A place to be seen

When the League of Fringe Theaters gasped its last two years ago, there weren't many mourners at the funeral. In its preceding three or four years LOFT ran workshops, compiled contact sheets, ran an audition hotline, and published a regular newsletter, all valuable services. But in 1996 LOFT was being supplanted by Theater Puget Sound, a group that planned to include not only fringe groups but everybody else, from individual artists to the large Equity houses like the Rep and Intiman.

While all of these theaters (and many more) did end up members of TPS, the sheer size of the new organization has made building consensus on what it should be doing difficult. TPS publishes a regular newsletter, has sponsored a few workshops and forums, put up a Web site, and hosted two annual conferences, but for a service organization, it's proven to be slower off the blocks than its much smaller (and less ambitious) predecessor.

Now, however, under the direction of theater activist Cyndi Pock, TPS has stepped up to revive a useful service that's been out of commission for a couple of years. The first annual TPS Citywide General Auditions will be held January 11-14, and, unlike the LOFT auditions of years past, the big guys have agreed to send representatives to come along and check out the talent; attending theaters include the Rep, Intiman, ACT, the Bathhouse, Seattle Shakespeare, and Portland Center Stage.

Two days of auditions are reserved for Equity actors, two for non-Equity. It's a huge benefit for actors new to the area, ones that have been out of circulation for a while, or even established folks who'd like to be seen in a new light. Interested parties should send a photo, r鳵m鬠and a SASE postmarked by December 19 to Auditions, Theater Puget Sound, PO Box 19643, Seattle, WA 98109.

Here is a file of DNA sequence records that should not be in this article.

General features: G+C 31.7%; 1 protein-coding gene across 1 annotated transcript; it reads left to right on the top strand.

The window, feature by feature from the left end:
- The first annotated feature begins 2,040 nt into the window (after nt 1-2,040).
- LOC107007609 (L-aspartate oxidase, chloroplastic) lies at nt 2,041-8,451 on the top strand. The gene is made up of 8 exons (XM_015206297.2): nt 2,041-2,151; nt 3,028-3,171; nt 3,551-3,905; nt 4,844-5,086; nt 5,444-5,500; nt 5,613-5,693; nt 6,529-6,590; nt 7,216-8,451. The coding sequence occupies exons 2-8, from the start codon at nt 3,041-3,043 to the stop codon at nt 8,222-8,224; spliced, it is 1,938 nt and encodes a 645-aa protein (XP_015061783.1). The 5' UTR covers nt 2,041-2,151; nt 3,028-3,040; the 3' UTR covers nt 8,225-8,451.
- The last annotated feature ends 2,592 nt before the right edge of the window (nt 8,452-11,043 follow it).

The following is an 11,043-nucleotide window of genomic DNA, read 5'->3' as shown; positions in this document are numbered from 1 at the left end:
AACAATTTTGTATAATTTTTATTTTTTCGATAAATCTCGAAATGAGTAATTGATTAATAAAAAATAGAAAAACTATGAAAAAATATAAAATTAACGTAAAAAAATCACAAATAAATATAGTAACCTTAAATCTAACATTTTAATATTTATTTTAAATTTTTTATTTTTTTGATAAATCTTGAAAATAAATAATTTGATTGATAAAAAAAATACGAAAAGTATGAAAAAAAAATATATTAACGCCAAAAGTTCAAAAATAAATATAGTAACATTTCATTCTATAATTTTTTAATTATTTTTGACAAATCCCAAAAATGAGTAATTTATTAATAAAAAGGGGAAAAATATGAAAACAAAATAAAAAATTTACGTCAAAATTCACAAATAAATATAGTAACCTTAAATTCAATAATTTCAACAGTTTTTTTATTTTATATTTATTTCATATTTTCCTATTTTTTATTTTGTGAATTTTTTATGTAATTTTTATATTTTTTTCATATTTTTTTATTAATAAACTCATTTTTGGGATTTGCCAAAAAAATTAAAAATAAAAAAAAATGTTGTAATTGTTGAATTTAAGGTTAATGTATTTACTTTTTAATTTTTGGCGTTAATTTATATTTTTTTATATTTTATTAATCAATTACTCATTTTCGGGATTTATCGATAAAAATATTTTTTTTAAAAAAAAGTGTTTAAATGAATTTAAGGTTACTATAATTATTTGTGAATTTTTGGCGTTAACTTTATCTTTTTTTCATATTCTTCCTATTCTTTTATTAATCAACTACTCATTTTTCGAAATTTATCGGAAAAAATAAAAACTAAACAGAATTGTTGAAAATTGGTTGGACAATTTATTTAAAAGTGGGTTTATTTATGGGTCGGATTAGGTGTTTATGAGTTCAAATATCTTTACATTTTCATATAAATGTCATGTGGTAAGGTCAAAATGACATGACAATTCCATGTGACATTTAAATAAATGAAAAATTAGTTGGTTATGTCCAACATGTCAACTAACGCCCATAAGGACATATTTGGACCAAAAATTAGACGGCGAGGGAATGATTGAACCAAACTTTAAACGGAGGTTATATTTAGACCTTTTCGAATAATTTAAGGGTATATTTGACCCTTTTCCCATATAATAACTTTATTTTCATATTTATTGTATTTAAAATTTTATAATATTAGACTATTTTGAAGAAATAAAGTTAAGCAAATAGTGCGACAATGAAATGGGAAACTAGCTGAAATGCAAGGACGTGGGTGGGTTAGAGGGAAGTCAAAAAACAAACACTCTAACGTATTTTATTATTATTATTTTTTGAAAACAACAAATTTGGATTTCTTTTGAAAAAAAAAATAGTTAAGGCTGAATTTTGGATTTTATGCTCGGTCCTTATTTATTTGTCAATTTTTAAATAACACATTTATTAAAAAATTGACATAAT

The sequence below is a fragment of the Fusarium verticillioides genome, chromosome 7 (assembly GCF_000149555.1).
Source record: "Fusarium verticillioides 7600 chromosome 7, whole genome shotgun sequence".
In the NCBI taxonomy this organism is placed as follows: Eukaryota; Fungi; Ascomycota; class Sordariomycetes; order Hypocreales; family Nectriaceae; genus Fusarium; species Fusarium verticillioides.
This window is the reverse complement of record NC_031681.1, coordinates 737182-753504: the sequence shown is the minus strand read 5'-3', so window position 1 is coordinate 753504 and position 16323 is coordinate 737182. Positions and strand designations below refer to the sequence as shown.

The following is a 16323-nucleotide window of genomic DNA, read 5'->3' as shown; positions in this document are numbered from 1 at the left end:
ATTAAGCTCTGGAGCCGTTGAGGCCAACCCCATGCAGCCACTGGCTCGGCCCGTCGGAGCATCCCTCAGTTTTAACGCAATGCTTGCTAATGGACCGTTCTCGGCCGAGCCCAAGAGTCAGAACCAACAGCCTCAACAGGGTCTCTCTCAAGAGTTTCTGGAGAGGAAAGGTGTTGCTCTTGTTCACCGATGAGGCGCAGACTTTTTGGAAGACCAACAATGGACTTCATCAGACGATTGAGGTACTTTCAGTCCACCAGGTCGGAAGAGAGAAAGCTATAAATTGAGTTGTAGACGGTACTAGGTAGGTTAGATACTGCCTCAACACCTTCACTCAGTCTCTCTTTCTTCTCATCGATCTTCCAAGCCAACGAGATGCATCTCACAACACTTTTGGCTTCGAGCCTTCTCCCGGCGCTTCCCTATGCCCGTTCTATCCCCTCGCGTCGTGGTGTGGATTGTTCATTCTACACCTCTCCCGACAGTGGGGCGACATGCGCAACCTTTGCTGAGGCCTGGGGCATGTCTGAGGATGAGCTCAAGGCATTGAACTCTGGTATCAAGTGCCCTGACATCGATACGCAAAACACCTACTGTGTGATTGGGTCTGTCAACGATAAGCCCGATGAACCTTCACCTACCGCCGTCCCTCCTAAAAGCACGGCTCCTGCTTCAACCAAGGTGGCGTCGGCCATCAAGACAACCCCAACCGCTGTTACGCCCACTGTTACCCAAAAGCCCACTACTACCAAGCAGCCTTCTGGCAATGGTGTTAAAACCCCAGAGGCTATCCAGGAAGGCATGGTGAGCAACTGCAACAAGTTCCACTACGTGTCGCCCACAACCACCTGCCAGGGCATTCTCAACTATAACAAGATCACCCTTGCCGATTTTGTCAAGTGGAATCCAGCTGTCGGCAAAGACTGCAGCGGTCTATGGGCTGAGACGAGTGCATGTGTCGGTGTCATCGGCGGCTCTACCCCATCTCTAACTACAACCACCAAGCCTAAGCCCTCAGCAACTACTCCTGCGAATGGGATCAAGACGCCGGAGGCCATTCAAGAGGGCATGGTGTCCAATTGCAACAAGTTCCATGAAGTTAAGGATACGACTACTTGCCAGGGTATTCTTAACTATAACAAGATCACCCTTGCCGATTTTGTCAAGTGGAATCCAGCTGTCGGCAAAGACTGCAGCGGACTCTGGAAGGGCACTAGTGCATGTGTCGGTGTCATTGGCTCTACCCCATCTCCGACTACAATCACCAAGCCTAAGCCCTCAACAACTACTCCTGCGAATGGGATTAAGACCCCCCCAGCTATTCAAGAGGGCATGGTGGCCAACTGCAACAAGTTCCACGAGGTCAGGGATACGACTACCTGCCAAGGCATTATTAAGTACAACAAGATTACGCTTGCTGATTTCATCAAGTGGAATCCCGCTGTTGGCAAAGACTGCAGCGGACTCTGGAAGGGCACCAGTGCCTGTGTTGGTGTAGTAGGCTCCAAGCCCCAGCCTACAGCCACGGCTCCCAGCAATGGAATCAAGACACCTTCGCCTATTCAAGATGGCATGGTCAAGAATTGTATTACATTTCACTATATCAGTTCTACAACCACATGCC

Nice work!

Art Town doesn't like to boast, but it looks like a fair number of folks read the November 26 Weekly article about Seattle's hot Internet new-music site A.I.R. ("A Breath of Fresh A.I.R."). The first couple of days after it came out, so many people were logging on that nobody without a high-bandwidth line could listen to the hip tracks the site serves up without annoying dropouts.

Thanks to Seattle's streaming-audio/ video pioneer Real Networks, A.I.R. inventor Phil Parodayco now has the use of a powerful server from which to distribute his weekly real-time audio "programs." Trouble is, now he also needs a "pipe" to the Internet wide enough to accommodate all those new fans—like, say, a T3 line, which could handle 30 times the traffic his present line can for only four times the cost. And trouble with that is, that's four times $500 a month. Any new music fans with deeeeeep pockets out there willing to underwrite a worthy start-up while it tries to figure out how to make its nut?

Beyond Tinytown

Folks who couldn't get enough of Jane Eaglen and Ben Heppner when they sang Tristan und Isolde last summer in Seattle get another shot when Wagner's doomed duo meet cute on shipboard once again at Chicago's Lyric Opera next spring. The downside: They'll have to sit through the goofy buffed-aluminum-and-buffed-bodybuilder production by Francesca Zambello and Alison Chitty again, too. . . . Time for Mark Morris fans to start figgerin' up their frequent-flyer miles: The man just won't stop making dances. To keep track of him, you'd have to go to Tampa on February 5 to catch his new company piece Greek to Me, then head up to Boston for the world premiere of The Argument (with guest artists Mikhail Baryshnikov and Yo-Yo Ma, then out to Berkeley for Handel's rip-snorting psalm setting of Dixit dominus (March 18-21). Did we leave anything out? Oh, right, the San Francisco Ballet's set to premiere its third Morris commission [TK HERE: like Fiddle Faddle and The Syncopated Clock] that LeRoy Anderson wrote for the Boston Pops back in the 1950s.

Couldn't have put it better ourselves

If this was "the Seattle Asian Art Museum cultural event of the year" as the press release promised, we're glad we missed the competition. The big kickoff for SAAM's "Year of Japan" (two successive one-room shows in the museum's south gallery) last Thursday featured KING TV's Lori Matsukawa apologizing for not speaking Japanese, the Oyoyo Sisters doing the same "pop culture" bit they've been doing for five years, and some slow-motion walking and fan-work by Fujima Fujimine. All we had to cherish as we were getting set to slip away (the excellent sushi by Nishino was gone) was the memory of SAM's very own Illsey Ball Nordstrom director Mimi Gardner Gates predicting that the show would "usher the Seattle Asian Art Museum into the 20th century."

And not a minute too soon, we say.

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